|Birth Day:||November 7, 1943|
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American author and literary critic who was one of the founders of New Historicism. His biography of William Shakespeare, Will in the World, remained on the New York Times Best Seller list for more than two months.
He received his Ph.D. from Yale University in 1969. He later taught at both Harvard University and the University of California-Berkeley.
Greenblatt first used the term "New Historicism" in his 1982 introduction to The Power of Forms in the English Renaissance wherein he uses Queen Elizabeth I's "bitter reaction to the revival of Shakespeare's Richard II on the eve of the Essex rebellion" to illustrate the "mutual permeability of the literary and the historical". New Historicism is regarded by many to have influenced "every traditional period of English literary history". Some critics have charged that it is "antithetical to literary and aesthetic value, that it reduces the historical to the literary or the literary to the historical, that it denies human agency and creativity, that it is somehow out to subvert the politics of cultural and critical theory [and] that it is anti-theoretical". Scholars have observed that New Historicism is, in fact, "neither new nor historical." Others praise New Historicism as "a collection of practices" employed by critics to gain a more comprehensive understanding of literature by considering it in historical context while treating history itself as "historically contingent on the present in which [it is] constructed".
In 1998, he married fellow academic Ramie Targoff, also a Renaissance expert and a professor at Brandeis University, whom he has described as his soulmate.
Greenblatt was born in Boston and raised in Newton, Massachusetts. After graduating from Newton North High School, he was educated at Yale University (BA 1964, PhD 1969) and Pembroke College, Cambridge (MPhil 1966). Greenblatt has since taught at the University of California, Berkeley, and Harvard University. He was Class of 1972 Professor at Berkeley (becoming a full professor in 1980) and taught there for 28 years before taking a position at Harvard University. He was named John Cogan University Professor of the Humanities in 2000. Greenblatt is considered "a key figure in the shift from literary to cultural poetics and from textual to contextual interpretation in U.S. English departments in the 1980s and 1990s."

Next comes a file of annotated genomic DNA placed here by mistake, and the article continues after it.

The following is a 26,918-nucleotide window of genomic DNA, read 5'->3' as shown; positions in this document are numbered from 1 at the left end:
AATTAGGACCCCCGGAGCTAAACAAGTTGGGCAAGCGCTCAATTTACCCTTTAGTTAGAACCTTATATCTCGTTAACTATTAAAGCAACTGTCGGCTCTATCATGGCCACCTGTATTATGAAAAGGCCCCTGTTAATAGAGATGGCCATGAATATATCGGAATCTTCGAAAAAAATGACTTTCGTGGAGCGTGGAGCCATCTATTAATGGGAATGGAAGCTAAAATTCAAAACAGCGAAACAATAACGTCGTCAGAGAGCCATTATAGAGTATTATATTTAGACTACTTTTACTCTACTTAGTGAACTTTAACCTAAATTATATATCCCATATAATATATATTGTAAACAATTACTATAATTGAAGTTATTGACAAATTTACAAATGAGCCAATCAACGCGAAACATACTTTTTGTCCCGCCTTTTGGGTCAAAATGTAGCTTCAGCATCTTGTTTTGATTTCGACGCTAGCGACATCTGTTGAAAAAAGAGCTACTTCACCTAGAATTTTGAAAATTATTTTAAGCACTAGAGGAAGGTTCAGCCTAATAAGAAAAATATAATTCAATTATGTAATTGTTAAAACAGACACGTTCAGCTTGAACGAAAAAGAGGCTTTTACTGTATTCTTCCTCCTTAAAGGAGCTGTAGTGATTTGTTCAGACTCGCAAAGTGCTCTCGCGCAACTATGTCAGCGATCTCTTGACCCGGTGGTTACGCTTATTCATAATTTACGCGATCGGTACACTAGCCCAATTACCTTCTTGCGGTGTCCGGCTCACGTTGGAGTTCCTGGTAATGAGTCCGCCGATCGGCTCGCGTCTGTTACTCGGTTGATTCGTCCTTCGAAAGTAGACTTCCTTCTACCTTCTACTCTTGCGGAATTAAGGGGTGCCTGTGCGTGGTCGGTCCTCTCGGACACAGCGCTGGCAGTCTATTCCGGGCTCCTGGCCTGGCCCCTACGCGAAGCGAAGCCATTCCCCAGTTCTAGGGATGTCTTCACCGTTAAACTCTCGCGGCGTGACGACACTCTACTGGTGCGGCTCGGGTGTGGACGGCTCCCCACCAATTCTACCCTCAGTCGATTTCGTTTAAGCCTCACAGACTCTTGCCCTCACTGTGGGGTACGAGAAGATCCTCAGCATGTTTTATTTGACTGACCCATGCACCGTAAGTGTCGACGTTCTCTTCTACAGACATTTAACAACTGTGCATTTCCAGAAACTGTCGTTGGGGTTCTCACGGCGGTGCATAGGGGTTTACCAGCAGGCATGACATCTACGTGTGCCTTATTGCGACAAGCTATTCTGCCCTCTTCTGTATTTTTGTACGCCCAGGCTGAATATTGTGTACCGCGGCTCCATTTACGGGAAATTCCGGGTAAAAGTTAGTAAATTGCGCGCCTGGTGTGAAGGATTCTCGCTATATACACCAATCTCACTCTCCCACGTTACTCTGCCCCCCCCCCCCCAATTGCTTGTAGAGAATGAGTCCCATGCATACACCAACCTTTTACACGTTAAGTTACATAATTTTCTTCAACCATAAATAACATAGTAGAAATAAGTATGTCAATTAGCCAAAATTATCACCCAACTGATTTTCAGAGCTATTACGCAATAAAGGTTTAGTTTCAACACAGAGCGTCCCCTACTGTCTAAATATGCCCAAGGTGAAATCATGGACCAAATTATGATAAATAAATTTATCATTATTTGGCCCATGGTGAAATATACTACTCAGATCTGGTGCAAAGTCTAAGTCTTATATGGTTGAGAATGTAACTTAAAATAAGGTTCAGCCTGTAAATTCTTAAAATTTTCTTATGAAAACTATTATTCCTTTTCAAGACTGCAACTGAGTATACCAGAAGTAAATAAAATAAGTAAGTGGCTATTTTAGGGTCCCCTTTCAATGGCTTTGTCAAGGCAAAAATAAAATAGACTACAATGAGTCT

Greenblatt's collaboration with Charles L. Mee, Cardenio, premiered on May 8, 2008, at the American Repertory Theater in Cambridge, Massachusetts. While the critical response to Cardenio was mixed, audiences responded quite positively. The American Repertory Theater has posted audience responses on the organization's blog. Cardenio has been adapted for performance in ten countries, with additional international productions planned.
Stephen was married to Ellen Schmidt for nearly thirty years. Stephen married his second wife, Ramie Targoff, in 1998.
Currently, Stephen Greenblatt is 77 years, 8 months and 29 days old. Stephen Greenblatt will celebrate 78th birthday on a Sunday 7th of November 2021. Below we countdown to Stephen Greenblatt upcoming birthday.